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Sunday, October 9th, 2005, 4:47 pm

Bowling and Spinning

Roy bowls

The least hideous photo snatched by my sister
(against my will, I am urged to point out)

SINCE I rarely post items about my personal life, I decided to make an exception today. On my very recent vacation, I taught myself a valuable lesson in bowling — a lesson that cost me an entire game that was filled with gutter balls and oddities. It was a game of exploration and experimentation.

I decided that I wanted to master ball curling, thus hitting the pins much like the pros while spinning the ball elegantly. This ended up far more successfully than I had imagined and I would like to share tips based on my amateur experience.

  • Firstly, I count my steps (approximately 4) as I walk backwards to identify a good starting position, ensuring that I throw as my left foot stomps forward
  • I approach the track by treading across the left side rather close to the gutter. This turns out to be helpful as I am right-handed, hence I must spin to the left
  • Bending of the wrist gives the ball its spin. The grip with the ball is rather steady when the wrist is perpendicular with respect to the forearm. I was once told that by a childhood friend who played in the leagues.
  • The ball must be thrown in a sharp angle so that it nearly collapses onto the right gutter. Otherwise, it may spin to the left too early.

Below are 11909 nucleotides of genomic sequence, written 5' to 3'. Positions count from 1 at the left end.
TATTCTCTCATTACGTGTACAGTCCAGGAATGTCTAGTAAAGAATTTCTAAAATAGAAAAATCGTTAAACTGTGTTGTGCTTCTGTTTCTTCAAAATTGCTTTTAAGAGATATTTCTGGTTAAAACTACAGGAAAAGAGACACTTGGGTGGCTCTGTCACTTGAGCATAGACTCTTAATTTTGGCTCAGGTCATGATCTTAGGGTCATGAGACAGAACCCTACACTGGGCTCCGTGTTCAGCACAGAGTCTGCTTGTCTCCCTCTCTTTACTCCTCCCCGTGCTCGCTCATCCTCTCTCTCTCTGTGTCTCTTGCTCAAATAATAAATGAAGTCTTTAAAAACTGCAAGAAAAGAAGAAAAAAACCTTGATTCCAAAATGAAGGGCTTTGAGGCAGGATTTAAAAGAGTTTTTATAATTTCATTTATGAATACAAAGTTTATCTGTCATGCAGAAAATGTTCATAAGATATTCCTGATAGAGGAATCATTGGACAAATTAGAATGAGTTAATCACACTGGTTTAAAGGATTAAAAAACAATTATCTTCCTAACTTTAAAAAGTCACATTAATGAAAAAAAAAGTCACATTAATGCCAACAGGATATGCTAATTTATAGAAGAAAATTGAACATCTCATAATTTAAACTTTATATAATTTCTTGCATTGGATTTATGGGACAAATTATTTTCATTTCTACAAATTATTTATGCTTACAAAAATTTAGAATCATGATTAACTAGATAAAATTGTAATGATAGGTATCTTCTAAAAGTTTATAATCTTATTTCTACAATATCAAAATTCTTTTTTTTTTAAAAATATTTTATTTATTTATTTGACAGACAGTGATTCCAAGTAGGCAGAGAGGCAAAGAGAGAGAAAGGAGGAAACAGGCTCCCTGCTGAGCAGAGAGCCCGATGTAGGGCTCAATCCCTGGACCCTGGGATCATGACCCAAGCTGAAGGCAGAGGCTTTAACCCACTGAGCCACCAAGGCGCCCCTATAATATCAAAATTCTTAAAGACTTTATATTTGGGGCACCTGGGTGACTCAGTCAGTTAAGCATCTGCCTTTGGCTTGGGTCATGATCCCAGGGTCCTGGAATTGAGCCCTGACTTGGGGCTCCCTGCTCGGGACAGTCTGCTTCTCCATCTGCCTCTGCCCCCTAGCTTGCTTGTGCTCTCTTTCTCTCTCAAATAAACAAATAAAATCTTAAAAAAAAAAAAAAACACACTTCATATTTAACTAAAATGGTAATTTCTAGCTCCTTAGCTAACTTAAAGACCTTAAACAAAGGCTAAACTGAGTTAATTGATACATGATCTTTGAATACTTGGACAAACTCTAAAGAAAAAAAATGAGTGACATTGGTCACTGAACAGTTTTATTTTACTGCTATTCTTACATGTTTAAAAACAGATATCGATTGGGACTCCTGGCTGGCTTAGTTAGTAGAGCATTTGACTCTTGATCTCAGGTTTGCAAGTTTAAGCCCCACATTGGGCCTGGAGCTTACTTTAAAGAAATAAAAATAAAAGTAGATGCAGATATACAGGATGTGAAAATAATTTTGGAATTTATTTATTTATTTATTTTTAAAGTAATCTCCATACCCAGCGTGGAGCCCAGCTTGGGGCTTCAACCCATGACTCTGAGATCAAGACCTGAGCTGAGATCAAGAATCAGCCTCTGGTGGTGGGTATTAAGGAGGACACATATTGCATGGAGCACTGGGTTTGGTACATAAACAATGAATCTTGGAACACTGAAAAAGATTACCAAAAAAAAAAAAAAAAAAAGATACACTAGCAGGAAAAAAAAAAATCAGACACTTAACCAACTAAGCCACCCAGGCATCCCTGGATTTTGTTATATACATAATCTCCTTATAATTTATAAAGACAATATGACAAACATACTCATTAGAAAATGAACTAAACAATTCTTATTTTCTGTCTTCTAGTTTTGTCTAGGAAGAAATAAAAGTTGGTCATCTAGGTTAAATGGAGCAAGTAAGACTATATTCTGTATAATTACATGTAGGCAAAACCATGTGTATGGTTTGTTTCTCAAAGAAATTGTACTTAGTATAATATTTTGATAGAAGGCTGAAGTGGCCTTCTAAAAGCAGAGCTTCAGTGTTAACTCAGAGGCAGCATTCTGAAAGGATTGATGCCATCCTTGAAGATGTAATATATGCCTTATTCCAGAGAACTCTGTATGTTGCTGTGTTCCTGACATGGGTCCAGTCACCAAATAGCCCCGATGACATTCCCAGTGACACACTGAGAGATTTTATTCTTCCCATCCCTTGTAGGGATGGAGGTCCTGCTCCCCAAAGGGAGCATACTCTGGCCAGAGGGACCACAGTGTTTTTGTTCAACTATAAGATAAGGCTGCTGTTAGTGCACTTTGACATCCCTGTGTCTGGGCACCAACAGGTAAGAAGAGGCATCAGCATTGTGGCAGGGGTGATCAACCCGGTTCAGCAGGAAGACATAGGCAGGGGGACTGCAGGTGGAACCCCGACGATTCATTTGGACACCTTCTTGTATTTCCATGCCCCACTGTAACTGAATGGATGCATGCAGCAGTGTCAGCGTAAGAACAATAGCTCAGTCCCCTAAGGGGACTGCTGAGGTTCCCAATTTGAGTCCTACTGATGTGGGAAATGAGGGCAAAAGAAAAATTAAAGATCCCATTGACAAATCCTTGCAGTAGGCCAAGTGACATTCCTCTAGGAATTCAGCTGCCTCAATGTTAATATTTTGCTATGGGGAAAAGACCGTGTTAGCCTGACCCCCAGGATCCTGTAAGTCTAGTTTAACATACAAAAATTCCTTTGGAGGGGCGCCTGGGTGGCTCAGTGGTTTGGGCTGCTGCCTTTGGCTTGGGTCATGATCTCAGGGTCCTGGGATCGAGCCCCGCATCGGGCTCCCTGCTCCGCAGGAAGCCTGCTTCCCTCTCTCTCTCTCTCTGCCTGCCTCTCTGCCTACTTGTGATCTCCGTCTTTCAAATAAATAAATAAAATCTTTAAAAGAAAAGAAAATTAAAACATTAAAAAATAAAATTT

• To give the ball little time to travel before it changes direction, the throw must be fast. The speed also gives extra power, which is crucial.

My main problems were often too much of a spin or reluctance to let the ball approach the gutters. It is simply adverse to instincts. Ultimately, I managed to consistently hit the pins at almost 30 degrees (towards the end of the track) and I had almost no gutter balls. As bowling is very repetitive, I need more experience. Nonetheless, I hit a few admirable strikes and spares that day, all of which involved a sharp spin and very powerful impact.

Up until a week ago I hit the pins by chucking the ball straight down the middle. At the age of 16 or thereabouts I hit 140+ at my best. Without hitting the pins diagonally it is rather hard to achieve high scores. I look at my transition to the spin as a form of long-term ‘investment’. I also find it much more rewarding to practice and for others to observe.

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